"Yes, I fully appreciate the sentiments here and I believe doctors, like all other individuals, should be politically active. The health care legislation issue may feel more like an Ebola, but is it really? And isn’t this a bit late to the political “saving lives” game?

Without further ceremony, and please forgive me, but where were all concerned physicians during the last few decades when American workers had to watch their wages deteriorate to the point of having to rely on Medicaid and all sorts of other charity just to survive? Where were all the doctors when successive administrations traded away the U.S. middle class at the behest of global corporations and deranged activist billionaires?

Where were the doctors when our education system turned into third world crap, our inner cities collapsed and entire generations of boys and men of a certain color got carted away to prison? Where were the doctors when wars were/are fought for imaginary excuses and when the goddamn “resistance” is beating the drums of war with the largest nuclear power out there?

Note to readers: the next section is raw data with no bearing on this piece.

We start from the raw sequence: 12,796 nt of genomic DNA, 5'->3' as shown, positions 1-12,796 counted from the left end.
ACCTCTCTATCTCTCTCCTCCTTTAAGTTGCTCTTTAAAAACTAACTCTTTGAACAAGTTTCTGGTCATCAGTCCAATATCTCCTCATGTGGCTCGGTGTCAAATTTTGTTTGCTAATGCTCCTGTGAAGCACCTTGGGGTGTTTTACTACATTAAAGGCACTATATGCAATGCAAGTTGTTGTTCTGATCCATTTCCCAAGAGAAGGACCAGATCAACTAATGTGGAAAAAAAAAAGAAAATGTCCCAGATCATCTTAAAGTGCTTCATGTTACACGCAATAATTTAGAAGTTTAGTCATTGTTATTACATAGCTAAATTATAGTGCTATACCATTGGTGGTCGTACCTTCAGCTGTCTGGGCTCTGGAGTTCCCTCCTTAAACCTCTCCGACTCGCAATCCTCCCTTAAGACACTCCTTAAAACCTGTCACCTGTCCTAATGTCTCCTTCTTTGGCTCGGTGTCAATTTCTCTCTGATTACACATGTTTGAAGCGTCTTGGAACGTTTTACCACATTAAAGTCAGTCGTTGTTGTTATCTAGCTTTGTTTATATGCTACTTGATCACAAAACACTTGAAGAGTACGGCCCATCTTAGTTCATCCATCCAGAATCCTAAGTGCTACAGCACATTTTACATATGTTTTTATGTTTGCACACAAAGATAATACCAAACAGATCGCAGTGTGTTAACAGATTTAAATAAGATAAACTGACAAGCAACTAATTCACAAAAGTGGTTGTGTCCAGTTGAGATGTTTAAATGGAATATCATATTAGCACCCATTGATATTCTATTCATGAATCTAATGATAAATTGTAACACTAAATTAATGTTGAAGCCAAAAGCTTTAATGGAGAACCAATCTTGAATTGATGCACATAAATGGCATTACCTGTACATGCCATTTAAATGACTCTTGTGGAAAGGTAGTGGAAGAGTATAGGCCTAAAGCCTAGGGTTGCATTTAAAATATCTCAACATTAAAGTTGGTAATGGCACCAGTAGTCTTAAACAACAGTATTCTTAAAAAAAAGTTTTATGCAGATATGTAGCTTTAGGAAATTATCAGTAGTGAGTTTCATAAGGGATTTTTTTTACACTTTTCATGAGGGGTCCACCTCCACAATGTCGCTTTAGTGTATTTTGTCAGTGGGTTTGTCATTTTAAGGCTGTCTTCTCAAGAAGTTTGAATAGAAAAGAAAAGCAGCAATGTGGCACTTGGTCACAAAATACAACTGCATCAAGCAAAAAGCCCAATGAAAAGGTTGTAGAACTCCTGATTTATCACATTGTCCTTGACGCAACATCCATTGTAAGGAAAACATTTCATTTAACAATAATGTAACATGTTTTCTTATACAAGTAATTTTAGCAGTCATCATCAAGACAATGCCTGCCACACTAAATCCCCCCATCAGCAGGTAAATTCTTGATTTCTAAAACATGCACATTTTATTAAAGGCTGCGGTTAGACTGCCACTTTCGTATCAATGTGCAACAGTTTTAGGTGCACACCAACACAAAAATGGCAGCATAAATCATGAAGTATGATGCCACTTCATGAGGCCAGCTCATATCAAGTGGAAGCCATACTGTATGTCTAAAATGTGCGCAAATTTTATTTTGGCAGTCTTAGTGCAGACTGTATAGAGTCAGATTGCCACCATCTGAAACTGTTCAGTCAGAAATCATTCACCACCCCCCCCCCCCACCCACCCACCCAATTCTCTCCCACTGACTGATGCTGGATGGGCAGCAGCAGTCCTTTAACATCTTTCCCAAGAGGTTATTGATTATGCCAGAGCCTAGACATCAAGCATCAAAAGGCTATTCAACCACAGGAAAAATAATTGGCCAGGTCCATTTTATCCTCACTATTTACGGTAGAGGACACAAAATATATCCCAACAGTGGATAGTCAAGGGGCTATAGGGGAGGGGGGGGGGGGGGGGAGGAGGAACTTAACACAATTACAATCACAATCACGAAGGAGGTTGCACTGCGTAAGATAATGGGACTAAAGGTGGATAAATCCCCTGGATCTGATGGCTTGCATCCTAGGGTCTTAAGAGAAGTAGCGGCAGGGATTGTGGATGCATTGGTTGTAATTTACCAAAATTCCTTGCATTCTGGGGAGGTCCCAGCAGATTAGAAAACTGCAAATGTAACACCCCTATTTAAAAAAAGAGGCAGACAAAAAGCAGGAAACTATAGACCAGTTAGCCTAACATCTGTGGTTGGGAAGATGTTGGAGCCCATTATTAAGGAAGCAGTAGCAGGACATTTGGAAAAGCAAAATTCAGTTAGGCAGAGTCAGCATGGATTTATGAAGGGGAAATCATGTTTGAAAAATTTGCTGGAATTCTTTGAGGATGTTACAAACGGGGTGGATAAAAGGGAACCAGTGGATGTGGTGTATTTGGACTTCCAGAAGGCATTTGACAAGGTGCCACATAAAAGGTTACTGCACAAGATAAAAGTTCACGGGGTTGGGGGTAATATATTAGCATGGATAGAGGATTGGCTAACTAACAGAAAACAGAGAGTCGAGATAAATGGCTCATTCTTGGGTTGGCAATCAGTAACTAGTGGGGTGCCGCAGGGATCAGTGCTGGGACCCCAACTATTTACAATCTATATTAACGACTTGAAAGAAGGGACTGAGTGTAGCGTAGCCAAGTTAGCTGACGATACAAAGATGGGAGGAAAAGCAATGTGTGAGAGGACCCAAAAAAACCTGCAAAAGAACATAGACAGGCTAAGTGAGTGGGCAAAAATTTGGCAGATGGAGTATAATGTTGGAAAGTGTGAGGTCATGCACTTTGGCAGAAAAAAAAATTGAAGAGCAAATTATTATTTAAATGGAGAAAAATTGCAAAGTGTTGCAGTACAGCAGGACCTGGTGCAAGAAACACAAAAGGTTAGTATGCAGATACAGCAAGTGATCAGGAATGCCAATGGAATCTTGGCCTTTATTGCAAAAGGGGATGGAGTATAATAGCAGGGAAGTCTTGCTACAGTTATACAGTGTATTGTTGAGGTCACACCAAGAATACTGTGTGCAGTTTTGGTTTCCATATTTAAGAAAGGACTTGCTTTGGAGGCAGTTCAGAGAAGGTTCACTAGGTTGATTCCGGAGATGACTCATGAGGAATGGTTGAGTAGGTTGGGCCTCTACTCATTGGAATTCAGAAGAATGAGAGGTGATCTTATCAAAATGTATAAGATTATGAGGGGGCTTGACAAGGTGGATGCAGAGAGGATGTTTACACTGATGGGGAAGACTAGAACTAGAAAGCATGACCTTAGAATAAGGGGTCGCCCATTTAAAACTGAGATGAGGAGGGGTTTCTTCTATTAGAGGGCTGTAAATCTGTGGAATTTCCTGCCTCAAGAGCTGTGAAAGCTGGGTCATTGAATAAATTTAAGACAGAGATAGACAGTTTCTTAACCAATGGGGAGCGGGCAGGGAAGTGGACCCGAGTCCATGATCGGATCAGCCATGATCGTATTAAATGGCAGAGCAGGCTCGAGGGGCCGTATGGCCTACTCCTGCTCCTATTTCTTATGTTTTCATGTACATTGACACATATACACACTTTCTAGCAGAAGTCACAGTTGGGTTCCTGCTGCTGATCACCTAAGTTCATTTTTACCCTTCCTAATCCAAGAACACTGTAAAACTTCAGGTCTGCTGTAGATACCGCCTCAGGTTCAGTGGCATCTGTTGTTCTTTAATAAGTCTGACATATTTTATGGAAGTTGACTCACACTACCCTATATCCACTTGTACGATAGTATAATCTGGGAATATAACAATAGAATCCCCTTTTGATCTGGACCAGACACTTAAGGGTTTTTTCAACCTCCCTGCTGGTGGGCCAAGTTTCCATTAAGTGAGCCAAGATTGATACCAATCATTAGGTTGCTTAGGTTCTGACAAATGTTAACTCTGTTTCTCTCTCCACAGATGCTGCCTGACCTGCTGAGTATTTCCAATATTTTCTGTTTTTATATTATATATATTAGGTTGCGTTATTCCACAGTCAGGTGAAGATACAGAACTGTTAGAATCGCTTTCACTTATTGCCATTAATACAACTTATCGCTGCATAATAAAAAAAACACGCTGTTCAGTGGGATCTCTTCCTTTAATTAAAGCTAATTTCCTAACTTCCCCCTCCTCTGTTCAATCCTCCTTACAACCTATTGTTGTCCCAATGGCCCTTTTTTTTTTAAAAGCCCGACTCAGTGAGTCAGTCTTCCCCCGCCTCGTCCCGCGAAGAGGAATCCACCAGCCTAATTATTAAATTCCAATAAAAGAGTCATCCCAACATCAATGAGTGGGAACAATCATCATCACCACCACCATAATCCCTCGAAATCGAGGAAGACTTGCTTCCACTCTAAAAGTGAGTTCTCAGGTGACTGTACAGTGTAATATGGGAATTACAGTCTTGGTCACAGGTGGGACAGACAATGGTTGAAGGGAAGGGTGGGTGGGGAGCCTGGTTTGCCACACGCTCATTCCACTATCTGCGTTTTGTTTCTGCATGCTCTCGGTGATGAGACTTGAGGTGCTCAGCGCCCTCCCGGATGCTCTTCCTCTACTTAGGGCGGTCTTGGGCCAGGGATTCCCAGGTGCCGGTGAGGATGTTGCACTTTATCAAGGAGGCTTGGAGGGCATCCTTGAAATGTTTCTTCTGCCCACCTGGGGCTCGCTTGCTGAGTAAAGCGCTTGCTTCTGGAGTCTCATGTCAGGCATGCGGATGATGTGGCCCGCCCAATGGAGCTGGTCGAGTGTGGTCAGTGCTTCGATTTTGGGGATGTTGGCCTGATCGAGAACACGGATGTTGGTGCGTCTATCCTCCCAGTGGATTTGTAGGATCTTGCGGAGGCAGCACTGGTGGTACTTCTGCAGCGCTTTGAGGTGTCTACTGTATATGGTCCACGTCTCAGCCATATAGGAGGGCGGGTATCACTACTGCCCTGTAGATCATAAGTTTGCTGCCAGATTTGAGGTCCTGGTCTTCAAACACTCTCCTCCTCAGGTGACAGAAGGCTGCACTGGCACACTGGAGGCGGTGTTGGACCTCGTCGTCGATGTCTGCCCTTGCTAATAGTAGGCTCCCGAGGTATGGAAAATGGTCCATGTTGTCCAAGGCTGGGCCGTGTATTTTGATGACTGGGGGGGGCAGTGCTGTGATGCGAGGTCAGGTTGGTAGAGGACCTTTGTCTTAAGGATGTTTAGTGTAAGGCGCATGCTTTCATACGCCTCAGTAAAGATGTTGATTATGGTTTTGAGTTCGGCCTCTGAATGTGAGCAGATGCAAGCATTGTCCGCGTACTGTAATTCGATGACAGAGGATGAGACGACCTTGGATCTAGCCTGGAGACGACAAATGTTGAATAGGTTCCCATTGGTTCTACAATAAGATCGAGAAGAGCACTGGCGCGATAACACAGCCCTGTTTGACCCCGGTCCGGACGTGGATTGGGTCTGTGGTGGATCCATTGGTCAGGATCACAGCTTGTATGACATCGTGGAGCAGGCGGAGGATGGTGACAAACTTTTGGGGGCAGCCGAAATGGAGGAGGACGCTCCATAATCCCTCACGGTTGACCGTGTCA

Where were the doctors when tech companies pushed their sick and addictive products on millions of children, who are wasting their lives powering the tech exploitation machine? And recommending optimal “screen times” doesn’t count. Speaking of addiction, where were the doctors when America plunged into an opioid addiction and mortuaries in small towns began to overflow with victims?

So my question is why now? Why is health insurance different than the other horrific events where your patients were/are literally being killed, not just estimated to maybe be killed in 2037?

Perhaps if I would have seen doctors marching against poverty, worker exploitation, slave-labor importation, environmental destruction, and such, this newfound political activism would not look so peculiar. And maybe, just maybe, if doctors started marching against those patient-killing evils decades ago, we wouldn’t have to march today.